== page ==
Dealing with Problem Employees
|By MARY ELIZABETH WILLIAMS-VILLANO|
An appropriate response can keep a personnel issue in check.
If this were a perfect world, made up of perfect people, everyone would do their jobs happily and efficiently. No one would ever show up late, waste time, slack off, or sleep on the job.
But this isn’t a perfect world filled with perfect people, as you may have noticed. If you’ve been in business as a landscape contractor for any length of time, you’ve hired a number of people to work for you — some good, some not so good.
Dealing with the less-than-stellar employees on your staff is never fun. But there may be some ways to make it less painful for everyone involved — you, your other employees and the employee causing you problems. There may even be a way to turn a bad worker into a good one.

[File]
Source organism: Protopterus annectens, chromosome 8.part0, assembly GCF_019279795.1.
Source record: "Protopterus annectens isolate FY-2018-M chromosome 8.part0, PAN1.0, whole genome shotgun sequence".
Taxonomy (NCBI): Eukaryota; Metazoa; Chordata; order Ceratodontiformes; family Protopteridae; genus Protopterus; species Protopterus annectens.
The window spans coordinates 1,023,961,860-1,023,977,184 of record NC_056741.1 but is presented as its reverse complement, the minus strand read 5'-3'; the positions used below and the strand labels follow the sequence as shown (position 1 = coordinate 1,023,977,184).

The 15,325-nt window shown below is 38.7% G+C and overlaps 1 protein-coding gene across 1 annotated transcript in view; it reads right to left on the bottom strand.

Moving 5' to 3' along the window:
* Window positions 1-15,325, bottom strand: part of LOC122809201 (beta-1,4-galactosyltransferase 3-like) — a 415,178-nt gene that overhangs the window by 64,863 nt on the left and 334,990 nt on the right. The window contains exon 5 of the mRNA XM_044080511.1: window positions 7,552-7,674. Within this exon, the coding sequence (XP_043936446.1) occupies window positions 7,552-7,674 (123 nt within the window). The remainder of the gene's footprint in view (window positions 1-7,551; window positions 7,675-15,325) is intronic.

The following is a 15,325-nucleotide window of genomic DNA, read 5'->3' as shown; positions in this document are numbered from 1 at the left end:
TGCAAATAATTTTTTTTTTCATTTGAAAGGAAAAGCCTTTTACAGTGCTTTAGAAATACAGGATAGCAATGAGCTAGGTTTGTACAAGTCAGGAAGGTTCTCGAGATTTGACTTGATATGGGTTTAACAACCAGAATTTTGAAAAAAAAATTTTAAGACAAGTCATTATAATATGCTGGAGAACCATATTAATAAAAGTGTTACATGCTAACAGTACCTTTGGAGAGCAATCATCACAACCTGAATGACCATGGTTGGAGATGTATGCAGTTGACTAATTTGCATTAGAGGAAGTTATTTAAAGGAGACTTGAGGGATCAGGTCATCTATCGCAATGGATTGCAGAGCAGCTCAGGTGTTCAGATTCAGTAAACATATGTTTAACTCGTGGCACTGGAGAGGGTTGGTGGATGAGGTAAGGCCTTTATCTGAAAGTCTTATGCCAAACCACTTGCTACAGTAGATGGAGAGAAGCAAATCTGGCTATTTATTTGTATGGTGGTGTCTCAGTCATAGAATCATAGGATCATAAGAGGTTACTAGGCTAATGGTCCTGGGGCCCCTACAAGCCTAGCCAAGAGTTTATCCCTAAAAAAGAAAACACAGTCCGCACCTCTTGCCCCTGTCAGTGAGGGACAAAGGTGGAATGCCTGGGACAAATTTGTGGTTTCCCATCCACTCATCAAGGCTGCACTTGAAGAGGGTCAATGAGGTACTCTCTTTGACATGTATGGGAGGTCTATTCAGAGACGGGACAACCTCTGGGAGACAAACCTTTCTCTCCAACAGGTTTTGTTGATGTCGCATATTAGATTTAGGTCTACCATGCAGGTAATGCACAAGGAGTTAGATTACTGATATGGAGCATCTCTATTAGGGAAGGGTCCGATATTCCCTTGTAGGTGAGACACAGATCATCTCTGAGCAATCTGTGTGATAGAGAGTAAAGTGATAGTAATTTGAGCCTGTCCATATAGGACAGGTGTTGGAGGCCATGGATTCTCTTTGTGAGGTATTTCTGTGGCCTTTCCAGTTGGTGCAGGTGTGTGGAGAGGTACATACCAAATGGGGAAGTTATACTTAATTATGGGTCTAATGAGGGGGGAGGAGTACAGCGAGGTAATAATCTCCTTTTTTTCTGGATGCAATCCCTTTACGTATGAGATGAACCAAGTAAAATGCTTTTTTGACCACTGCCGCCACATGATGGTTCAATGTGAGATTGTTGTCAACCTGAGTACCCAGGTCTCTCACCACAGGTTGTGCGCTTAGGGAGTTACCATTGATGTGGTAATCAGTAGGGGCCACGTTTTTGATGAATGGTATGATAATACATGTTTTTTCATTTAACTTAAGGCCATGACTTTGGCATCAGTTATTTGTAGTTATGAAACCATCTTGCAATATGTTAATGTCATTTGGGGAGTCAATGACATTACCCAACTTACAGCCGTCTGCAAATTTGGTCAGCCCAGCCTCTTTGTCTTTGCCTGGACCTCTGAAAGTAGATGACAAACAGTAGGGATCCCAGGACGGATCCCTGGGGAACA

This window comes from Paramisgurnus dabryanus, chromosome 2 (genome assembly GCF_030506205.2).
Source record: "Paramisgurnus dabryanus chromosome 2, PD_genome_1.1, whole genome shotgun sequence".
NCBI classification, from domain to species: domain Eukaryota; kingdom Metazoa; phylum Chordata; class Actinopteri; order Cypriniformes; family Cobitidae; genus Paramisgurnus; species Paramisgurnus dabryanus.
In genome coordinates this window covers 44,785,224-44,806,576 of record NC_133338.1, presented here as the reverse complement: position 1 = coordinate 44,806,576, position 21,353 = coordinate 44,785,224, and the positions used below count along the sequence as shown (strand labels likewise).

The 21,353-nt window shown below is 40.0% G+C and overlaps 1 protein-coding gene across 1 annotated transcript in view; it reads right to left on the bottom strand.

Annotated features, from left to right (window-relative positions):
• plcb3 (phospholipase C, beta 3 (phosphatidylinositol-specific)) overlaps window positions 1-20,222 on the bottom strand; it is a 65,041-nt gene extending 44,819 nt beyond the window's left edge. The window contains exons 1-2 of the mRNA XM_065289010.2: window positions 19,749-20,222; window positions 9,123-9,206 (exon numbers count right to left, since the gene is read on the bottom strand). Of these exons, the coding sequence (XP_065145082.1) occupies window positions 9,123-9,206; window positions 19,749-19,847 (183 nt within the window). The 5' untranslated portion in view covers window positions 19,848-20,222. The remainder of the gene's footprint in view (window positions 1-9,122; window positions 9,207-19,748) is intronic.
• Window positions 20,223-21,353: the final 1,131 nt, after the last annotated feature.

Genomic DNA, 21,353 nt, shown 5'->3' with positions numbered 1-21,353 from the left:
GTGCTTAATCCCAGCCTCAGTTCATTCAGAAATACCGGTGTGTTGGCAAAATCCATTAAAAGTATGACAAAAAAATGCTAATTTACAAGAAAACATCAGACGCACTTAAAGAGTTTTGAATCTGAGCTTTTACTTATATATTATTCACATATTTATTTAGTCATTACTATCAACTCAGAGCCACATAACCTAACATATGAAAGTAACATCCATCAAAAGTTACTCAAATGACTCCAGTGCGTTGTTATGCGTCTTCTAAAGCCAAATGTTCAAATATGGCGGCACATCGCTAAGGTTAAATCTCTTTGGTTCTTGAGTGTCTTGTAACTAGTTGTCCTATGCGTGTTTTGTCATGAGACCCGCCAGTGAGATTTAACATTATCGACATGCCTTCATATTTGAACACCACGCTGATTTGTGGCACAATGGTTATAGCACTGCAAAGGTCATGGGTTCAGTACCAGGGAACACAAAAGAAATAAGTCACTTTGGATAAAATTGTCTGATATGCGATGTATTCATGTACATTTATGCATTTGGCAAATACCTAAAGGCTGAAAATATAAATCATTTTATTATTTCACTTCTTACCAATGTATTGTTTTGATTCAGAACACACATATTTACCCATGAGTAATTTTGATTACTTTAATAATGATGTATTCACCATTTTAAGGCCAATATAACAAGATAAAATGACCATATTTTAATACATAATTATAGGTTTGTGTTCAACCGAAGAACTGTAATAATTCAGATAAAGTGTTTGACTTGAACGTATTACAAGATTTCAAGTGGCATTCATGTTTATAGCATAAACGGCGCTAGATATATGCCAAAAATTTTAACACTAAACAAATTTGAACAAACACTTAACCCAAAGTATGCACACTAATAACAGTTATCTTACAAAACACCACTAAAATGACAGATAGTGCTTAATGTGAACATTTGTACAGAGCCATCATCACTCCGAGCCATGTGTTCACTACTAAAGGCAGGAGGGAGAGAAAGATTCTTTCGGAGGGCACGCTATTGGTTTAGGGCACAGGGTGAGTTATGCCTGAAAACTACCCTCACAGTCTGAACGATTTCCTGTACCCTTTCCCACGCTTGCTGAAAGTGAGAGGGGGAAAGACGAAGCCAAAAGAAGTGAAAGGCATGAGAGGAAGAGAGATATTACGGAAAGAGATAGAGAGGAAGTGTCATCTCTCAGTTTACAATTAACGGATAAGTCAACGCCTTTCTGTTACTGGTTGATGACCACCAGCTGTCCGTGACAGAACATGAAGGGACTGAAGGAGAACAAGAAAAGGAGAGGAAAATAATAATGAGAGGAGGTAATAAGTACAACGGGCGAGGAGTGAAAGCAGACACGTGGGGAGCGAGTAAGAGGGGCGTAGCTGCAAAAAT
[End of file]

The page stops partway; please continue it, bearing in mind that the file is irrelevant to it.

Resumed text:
As president and CEO of Grunder Landscaping Co., and Marty Grunder Inc., a green industry consulting firm based in Miamisburg, Ohio, Marty Grunder has seen the problem-employee conundrum from both sides. “The most common issues with green industry employees usually involve them not doing what they’re supposed to,” he says. “It could be tardiness, incomplete work, a safety issue or a customer-service issue — a multitude of things.”
Jorge Donapetry is human resources manager at Stay Green, Valencia, California, a large operation with 360 employees. “We tell people at our new hire orientation that if it’s a small thing, like you have your hat on backwards, we’re going to talk to you first.”
“But if it happens again, you’ll get a written warning, after that, a suspension, and finally, if you keep breaking the rule, we’ll terminate you.” Something more serious, such as stealing equipment, or a safety infraction such as zip-tying a throttle down on a mower, would result in immediate termination.